The First Amendment guarantees that all Americans have religious freedoms by law. They are free to practice and free to abstain from religion. The United States was founded on principles of freedom of expression and originated as a melting pot of different religious beliefs, races, and cultures. Religiously persecuted Europeans sought to escape punishment for their beliefs and practices that existed outside the accepted paradigms of mainstream religions.
Unfortunately, under the current administration, there are fundamental threats to religious diversity, despite the administration’s claim to the contrary. The current guidelines state that, “Religious employers are entitled to employ only persons whose beliefs and conduct are consistent with the employers’ religious precepts.” (Source: Justice.gov). This is a significant step backwards in the inclusivity for citizens and workers, because companies are free to discriminate during the hiring process based purely on the religious beliefs and practices of the applicant. This encourages exclusivity and further polarizes those from different religious affiliations away from each other. Establishing this legal precedent allows the future discrimination against other groups, such as sexual orientation, gender or even age.
For those who have experienced social discrimination these laws will sound a warning bell. George Freeman, believes in the future of the United States…he served his country, experienced racial segregation first hand and has been an advocate, and practitioner of social justice his entire life.
Coupled with this, companies are allowed to refuse service to whomever they choose if it goes against their religious beliefs. For example, a gay or lesbian couples can be refused services even though they are, by federal law, protected against discrimination. This presents itself as a significant issue, and there aren’t sufficient boundaries put into place to stop the Trump administration’s guidelines from being further abused. A company’s religious beliefs could be used to deny a variety of medical procedures to individuals. This is not protecting religious freedom, but rather enforcing the interpreted ethics of the dominant religion to suit a more ideologically-driven, exclusionary agenda.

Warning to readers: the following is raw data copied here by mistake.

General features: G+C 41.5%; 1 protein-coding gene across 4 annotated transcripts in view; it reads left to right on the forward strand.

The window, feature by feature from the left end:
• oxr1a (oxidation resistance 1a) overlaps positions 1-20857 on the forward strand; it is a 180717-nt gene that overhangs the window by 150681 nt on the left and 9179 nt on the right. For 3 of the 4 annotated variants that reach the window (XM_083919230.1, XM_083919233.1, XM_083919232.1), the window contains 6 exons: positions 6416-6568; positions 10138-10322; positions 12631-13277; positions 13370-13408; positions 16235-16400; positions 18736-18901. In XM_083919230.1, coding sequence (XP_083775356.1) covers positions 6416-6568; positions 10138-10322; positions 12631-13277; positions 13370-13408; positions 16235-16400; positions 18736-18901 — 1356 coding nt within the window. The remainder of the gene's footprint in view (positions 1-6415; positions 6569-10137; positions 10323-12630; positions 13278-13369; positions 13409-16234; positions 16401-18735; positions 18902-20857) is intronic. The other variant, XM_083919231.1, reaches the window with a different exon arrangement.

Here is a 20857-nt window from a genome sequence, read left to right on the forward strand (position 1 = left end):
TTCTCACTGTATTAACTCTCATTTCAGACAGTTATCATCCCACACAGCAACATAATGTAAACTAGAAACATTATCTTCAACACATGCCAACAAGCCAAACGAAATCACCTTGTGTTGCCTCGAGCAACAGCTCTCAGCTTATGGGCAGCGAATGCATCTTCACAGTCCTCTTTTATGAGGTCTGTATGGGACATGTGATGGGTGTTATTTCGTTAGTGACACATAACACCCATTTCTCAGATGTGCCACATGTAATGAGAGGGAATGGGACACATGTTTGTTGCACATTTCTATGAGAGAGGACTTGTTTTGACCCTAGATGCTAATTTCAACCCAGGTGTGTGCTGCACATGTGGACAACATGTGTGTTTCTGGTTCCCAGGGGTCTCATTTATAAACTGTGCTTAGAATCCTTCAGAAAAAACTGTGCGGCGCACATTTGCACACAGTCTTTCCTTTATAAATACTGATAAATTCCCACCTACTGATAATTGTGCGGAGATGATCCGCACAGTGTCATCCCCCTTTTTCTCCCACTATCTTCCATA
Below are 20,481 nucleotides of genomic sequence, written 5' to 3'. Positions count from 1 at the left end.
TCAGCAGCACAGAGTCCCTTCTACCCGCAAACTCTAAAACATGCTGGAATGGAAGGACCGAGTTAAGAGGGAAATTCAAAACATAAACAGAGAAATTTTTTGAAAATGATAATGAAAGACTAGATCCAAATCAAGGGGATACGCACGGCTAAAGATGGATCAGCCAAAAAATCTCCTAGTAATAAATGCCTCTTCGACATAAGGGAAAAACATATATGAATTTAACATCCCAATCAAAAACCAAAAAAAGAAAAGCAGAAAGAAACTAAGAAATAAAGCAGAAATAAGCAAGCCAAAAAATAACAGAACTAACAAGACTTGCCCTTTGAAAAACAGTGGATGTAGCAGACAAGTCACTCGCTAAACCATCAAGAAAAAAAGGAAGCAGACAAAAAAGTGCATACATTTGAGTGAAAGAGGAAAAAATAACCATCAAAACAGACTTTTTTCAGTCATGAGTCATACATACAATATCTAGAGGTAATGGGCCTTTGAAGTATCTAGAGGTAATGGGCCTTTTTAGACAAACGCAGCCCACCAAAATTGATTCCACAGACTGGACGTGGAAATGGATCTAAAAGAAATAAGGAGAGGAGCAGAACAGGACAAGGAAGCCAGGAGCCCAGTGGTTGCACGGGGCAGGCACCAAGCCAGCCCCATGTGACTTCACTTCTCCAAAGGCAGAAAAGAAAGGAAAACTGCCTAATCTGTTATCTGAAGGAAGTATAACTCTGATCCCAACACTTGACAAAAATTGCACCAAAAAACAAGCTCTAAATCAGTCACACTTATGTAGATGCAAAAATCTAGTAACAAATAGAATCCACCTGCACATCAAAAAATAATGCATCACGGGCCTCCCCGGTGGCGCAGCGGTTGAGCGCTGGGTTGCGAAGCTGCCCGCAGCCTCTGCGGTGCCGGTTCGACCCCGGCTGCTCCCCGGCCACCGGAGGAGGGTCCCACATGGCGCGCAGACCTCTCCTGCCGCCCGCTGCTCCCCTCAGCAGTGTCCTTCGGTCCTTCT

For those who have experienced social discrimination these laws will sound a warning bell. George Freeman, believes in the future of the United States. As a World War II veteran he served his country, experienced racial segregation first hand and has been an advocate, and practitioner of social justice his entire life. Freeman founded the Monastery, an inclusive religious institution coupled with a nightclub that provided an open space of expression for all, including downtrodden youth, homeless individuals and shunned homosexuals. The Monastery was ingrained in the culture of Seattle, yet it was pejoratively referred to as merely a “gay club.” It was, in fact, a club for people from all walks of life and was firmly representative of Seattle culture. It is fundamental to study at the work of inclusive activists such as Freeman to provide communities with a safe place to exist and express themselves, in order to promote rights for those from all backgrounds.